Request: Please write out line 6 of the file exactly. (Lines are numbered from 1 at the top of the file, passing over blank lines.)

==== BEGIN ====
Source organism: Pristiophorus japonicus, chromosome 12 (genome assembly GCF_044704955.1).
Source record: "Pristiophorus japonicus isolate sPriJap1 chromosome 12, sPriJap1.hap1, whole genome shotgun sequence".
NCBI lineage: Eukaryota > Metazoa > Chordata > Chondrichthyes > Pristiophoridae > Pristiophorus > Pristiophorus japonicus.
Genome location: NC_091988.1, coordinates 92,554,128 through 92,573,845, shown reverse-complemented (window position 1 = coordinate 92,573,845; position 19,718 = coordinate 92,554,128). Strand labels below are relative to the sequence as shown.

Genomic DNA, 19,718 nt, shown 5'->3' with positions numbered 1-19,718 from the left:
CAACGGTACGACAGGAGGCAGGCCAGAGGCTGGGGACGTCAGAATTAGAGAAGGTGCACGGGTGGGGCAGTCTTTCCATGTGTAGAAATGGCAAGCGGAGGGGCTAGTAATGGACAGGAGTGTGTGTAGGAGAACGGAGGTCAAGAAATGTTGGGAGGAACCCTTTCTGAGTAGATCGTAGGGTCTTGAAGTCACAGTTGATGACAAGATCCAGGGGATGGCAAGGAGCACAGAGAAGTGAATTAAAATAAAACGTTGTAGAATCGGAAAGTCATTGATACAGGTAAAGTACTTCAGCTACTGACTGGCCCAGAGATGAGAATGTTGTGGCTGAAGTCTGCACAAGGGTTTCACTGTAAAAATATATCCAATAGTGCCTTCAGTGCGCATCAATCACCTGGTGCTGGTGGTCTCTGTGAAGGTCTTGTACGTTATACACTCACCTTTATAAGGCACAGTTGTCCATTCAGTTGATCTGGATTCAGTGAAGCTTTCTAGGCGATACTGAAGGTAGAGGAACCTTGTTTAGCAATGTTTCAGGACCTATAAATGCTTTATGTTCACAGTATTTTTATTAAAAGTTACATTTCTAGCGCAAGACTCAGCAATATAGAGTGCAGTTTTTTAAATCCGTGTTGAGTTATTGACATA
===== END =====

CAACGGTACGACAGGAGGCAGGCCAGAGGCTGGGGACGTCAGAATTAGAGAAGGTGCACGGGTGGGGCAGTCTTTCCATGTGTAGAAATGGCAAGCGGAGGGGCTAGTAATGGACAGGAGTGTGTGTAGGAGAACGGAGGTCAAGAAATGTTGGGAGGAACCCTTTCTGAGTAGATCGTAGGGTCTTGAAGTCACAGTTGATGACAAGATCCAGGGGATGGCAAGGAGCACAGAGAAGTGAATTAAAATAAAACGTTGTAGAATCGGAAAGTCATTGATACAGGTAAAGTACTTCAGCTACTGACTGGCCCAGAGATGAGAATGTTGTGGCTGAAGTCTGCACAAGGGTTTCACTGTAAAAATATATCCAATAGTGCCTTCAGTGCGCATCAATCACCTGGTGCTGGTGGTCTCTGTGAAGGTCTTGTACGTTATACACTCACCTTTATAAGGCACAGTTGTCCATTCAGTTGATCTGGATTCAGTGAAGCTTTCTAGGCGATACTGAAGGTAGAGGAACCTTGTTTAGCAATGTTTCAGGACCTATAAATGCTTTATGTTCACAGTATTTTTATTAAAAGTTACATTTCTAGCGCAAGACTCAGCAATATAGAGTGCAGTTTTTTAAATCCGTGTTGAGTTATTGACATA